Molecular dynamics study of ACBP denaturation in alkyl sulfates demonstrates possible pathways of unfolding through fused surfactant clusters

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  • Armen H. Poghosyan, National Academy of Sciences of the Republic of Armenia, Armenia
  • Nicholas Schafer, Rice University
  • ,
  • Jeppe Lyngsø
  • Aram A. Shahinyan, National Academy of Sciences of the Republic of Armenia, Armenia
  • Jan Skov Pedersen
  • Daniel Otzen
Anionic surfactants denature proteins at low millimolar concentrations, yet little is known about the underlying molecular mechanisms. Here, we undertake 1-μs-long atomistic molecular dynamics simulations of the denaturation of acyl coenzyme A binding protein (ACBP) and compare our results with previously published and new experimental data. Since increasing surfactant chain length is known to lead to more rapid denaturation, we studied denaturation using both the medium-length alkyl chain surfactant sodium dodecyl sulfate (SDS) and the long alkyl chain surfactant sodium hexadecyl sulfate (SHS). In silico denaturation on the microsecond timescale was not achieved using preformed surfactant micelles but required ACBP to be exposed to monomeric surfactant molecules. Micellar self-assembly occurred together with protein denaturation. To validate our analyses, we calculated small-angle X-ray scattering spectra of snapshots from the simulations. These agreed well with experimental equilibrium spectra recorded on ACBP-SDS mixtures with similar compositions. Protein denaturation occurs through the binding of partial micelles to multiple preferred binding sites followed by the accretion of surfactant monomers until these partial micelles merge to form a mature micelle and the protein chain is left disordered on the surface of the micelle. While the two surfactants attack in a similar fashion, SHS’s longer alkyl chain leads to a more efficient denaturation through the formation of larger clusters that attack ACBP, a more rapid drop in native contacts, a greater expansion in size, as well as a more thorough rearrangement of hydrogen bonds and disruption of helices.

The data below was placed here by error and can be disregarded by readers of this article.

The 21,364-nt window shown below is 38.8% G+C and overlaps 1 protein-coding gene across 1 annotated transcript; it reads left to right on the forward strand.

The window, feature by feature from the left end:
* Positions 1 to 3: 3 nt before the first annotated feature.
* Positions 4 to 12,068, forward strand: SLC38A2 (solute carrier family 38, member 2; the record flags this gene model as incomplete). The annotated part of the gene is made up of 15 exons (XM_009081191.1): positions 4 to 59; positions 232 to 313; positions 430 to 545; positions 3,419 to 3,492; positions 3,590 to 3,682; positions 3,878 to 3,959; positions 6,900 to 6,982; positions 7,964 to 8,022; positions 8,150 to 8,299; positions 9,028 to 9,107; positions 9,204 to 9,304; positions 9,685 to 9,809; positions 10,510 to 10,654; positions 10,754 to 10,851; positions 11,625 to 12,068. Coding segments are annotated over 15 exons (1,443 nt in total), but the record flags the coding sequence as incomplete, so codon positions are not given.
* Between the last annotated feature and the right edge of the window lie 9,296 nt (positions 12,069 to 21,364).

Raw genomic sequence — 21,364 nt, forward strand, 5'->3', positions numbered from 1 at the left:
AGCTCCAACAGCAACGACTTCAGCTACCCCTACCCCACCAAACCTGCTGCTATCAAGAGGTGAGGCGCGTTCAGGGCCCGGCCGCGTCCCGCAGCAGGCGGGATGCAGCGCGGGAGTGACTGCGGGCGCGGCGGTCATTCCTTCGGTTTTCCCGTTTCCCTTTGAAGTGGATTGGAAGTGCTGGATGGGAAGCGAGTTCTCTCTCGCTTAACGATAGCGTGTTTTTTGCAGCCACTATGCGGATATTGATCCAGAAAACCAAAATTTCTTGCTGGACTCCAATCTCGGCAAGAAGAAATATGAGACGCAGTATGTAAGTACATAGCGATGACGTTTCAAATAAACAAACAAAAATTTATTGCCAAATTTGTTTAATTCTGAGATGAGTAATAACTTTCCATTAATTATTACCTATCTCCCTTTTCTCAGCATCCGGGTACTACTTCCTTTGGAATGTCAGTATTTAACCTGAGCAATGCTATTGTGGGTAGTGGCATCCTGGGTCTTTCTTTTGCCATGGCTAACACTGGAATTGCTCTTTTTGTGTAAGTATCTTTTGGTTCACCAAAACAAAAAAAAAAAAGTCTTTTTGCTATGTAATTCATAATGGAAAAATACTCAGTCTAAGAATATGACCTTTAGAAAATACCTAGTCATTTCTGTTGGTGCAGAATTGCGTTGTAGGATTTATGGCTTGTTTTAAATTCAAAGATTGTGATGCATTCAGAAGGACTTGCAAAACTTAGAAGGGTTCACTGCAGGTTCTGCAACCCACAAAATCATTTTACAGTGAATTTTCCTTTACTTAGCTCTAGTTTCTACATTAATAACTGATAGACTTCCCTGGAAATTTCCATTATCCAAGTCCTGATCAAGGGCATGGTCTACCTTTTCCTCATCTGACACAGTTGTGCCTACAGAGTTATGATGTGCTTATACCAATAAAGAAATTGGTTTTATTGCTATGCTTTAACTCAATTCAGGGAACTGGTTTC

Original languageEnglish
Article numbergzz037
JournalProtein Engineering, Design and Selection
Volume32
Issue4
Pages (from-to)175-190
Number of pages16
ISSN1741-0126
DOIs
Publication statusPublished - Apr 2019

    Research areas

  • SAXS, simulation, Molecular Dynamics, SDS, Micelles, Surfactant

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